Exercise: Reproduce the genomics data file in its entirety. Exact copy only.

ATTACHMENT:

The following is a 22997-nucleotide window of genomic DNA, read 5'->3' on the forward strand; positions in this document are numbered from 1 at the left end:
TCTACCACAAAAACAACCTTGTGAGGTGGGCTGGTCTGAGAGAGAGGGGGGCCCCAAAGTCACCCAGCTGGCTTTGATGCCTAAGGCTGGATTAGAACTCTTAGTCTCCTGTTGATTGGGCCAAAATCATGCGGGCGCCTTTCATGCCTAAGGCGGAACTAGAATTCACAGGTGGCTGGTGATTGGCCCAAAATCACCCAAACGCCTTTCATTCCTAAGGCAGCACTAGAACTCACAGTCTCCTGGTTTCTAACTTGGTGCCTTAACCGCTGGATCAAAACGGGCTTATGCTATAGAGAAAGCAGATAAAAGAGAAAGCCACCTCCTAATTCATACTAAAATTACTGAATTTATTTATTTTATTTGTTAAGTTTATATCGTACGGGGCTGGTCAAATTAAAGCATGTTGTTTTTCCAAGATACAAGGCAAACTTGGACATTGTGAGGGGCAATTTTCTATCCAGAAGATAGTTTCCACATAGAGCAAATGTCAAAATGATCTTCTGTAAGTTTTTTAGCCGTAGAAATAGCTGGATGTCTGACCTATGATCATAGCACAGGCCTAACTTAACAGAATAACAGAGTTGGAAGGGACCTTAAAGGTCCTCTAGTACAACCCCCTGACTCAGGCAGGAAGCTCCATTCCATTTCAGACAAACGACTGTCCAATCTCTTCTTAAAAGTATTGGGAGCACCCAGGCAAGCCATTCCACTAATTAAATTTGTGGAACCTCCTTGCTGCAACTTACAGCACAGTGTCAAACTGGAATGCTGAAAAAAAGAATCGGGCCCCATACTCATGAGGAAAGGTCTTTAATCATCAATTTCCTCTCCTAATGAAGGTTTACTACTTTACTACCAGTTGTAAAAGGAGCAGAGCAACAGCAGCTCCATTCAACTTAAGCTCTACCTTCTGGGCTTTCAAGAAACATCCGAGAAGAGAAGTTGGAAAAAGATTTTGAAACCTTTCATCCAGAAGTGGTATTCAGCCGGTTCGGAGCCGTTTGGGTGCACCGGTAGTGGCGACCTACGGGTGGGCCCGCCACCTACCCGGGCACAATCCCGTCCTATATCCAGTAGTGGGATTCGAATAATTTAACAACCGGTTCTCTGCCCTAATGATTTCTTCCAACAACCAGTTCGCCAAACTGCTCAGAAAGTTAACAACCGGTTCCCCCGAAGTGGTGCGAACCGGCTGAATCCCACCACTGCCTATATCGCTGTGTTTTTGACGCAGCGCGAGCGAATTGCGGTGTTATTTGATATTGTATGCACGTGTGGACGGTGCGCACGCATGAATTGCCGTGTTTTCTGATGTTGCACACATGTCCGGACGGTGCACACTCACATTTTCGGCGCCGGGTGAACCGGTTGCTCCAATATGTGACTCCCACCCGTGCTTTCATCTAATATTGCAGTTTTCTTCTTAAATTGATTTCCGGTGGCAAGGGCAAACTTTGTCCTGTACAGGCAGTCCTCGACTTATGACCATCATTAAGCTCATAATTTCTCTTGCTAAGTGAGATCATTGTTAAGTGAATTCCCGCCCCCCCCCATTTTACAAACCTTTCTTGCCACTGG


The following is a 22997-nucleotide window of genomic DNA, read 5'->3' on the forward strand; positions in this document are numbered from 1 at the left end:
TCTACCACAAAAACAACCTTGTGAGGTGGGCTGGTCTGAGAGAGAGGGGGGCCCCAAAGTCACCCAGCTGGCTTTGATGCCTAAGGCTGGATTAGAACTCTTAGTCTCCTGTTGATTGGGCCAAAATCATGCGGGCGCCTTTCATGCCTAAGGCGGAACTAGAATTCACAGGTGGCTGGTGATTGGCCCAAAATCACCCAAACGCCTTTCATTCCTAAGGCAGCACTAGAACTCACAGTCTCCTGGTTTCTAACTTGGTGCCTTAACCGCTGGATCAAAACGGGCTTATGCTATAGAGAAAGCAGATAAAAGAGAAAGCCACCTCCTAATTCATACTAAAATTACTGAATTTATTTATTTTATTTGTTAAGTTTATATCGTACGGGGCTGGTCAAATTAAAGCATGTTGTTTTTCCAAGATACAAGGCAAACTTGGACATTGTGAGGGGCAATTTTCTATCCAGAAGATAGTTTCCACATAGAGCAAATGTCAAAATGATCTTCTGTAAGTTTTTTAGCCGTAGAAATAGCTGGATGTCTGACCTATGATCATAGCACAGGCCTAACTTAACAGAATAACAGAGTTGGAAGGGACCTTAAAGGTCCTCTAGTACAACCCCCTGACTCAGGCAGGAAGCTCCATTCCATTTCAGACAAACGACTGTCCAATCTCTTCTTAAAAGTATTGGGAGCACCCAGGCAAGCCATTCCACTAATTAAATTTGTGGAACCTCCTTGCTGCAACTTACAGCACAGTGTCAAACTGGAATGCTGAAAAAAAGAATCGGGCCCCATACTCATGAGGAAAGGTCTTTAATCATCAATTTCCTCTCCTAATGAAGGTTTACTACTTTACTACCAGTTGTAAAAGGAGCAGAGCAACAGCAGCTCCATTCAACTTAAGCTCTACCTTCTGGGCTTTCAAGAAACATCCGAGAAGAGAAGTTGGAAAAAGATTTTGAAACCTTTCATCCAGAAGTGGTATTCAGCCGGTTCGGAGCCGTTTGGGTGCACCGGTAGTGGCGACCTACGGGTGGGCCCGCCACCTACCCGGGCACAATCCCGTCCTATATCCAGTAGTGGGATTCGAATAATTTAACAACCGGTTCTCTGCCCTAATGATTTCTTCCAACAACCAGTTCGCCAAACTGCTCAGAAAGTTAACAACCGGTTCCCCCGAAGTGGTGCGAACCGGCTGAATCCCACCACTGCCTATATCGCTGTGTTTTTGACGCAGCGCGAGCGAATTGCGGTGTTATTTGATATTGTATGCACGTGTGGACGGTGCGCACGCATGAATTGCCGTGTTTTCTGATGTTGCACACATGTCCGGACGGTGCACACTCACATTTTCGGCGCCGGGTGAACCGGTTGCTCCAATATGTGACTCCCACCCGTGCTTTCATCTAATATTGCAGTTTTCTTCTTAAATTGATTTCCGGTGGCAAGGGCAAACTTTGTCCTGTACAGGCAGTCCTCGACTTATGACCATCATTAAGCTCATAATTTCTCTTGCTAAGTGAGATCATTGTTAAGTGAATTCCCGCCCCCCCCCATTTTACAAACCTTTCTTGCCACTGG